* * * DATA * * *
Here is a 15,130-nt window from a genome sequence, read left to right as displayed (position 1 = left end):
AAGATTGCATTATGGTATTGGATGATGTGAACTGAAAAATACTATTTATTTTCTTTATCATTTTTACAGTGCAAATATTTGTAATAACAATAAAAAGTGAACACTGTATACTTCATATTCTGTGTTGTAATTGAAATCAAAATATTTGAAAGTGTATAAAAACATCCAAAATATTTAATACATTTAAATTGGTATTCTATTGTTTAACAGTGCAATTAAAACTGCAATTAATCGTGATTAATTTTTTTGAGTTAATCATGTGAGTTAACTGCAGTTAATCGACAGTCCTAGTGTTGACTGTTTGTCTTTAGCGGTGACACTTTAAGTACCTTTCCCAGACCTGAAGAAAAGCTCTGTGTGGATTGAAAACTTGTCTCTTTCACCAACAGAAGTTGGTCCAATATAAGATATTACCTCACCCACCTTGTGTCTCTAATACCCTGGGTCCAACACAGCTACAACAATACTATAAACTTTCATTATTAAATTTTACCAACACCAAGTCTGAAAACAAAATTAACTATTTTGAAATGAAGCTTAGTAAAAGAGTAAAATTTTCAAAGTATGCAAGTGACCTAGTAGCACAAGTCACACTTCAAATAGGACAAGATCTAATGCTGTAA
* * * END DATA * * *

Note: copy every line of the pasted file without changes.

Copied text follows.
Here is a 15,130-nt window from a genome sequence, read left to right as displayed (position 1 = left end):
AAGATTGCATTATGGTATTGGATGATGTGAACTGAAAAATACTATTTATTTTCTTTATCATTTTTACAGTGCAAATATTTGTAATAACAATAAAAAGTGAACACTGTATACTTCATATTCTGTGTTGTAATTGAAATCAAAATATTTGAAAGTGTATAAAAACATCCAAAATATTTAATACATTTAAATTGGTATTCTATTGTTTAACAGTGCAATTAAAACTGCAATTAATCGTGATTAATTTTTTTGAGTTAATCATGTGAGTTAACTGCAGTTAATCGACAGTCCTAGTGTTGACTGTTTGTCTTTAGCGGTGACACTTTAAGTACCTTTCCCAGACCTGAAGAAAAGCTCTGTGTGGATTGAAAACTTGTCTCTTTCACCAACAGAAGTTGGTCCAATATAAGATATTACCTCACCCACCTTGTGTCTCTAATACCCTGGGTCCAACACAGCTACAACAATACTATAAACTTTCATTATTAAATTTTACCAACACCAAGTCTGAAAACAAAATTAACTATTTTGAAATGAAGCTTAGTAAAAGAGTAAAATTTTCAAAGTATGCAAGTGACCTAGTAGCACAAGTCACACTTCAAATAGGACAAGATCTAATGCTGTAA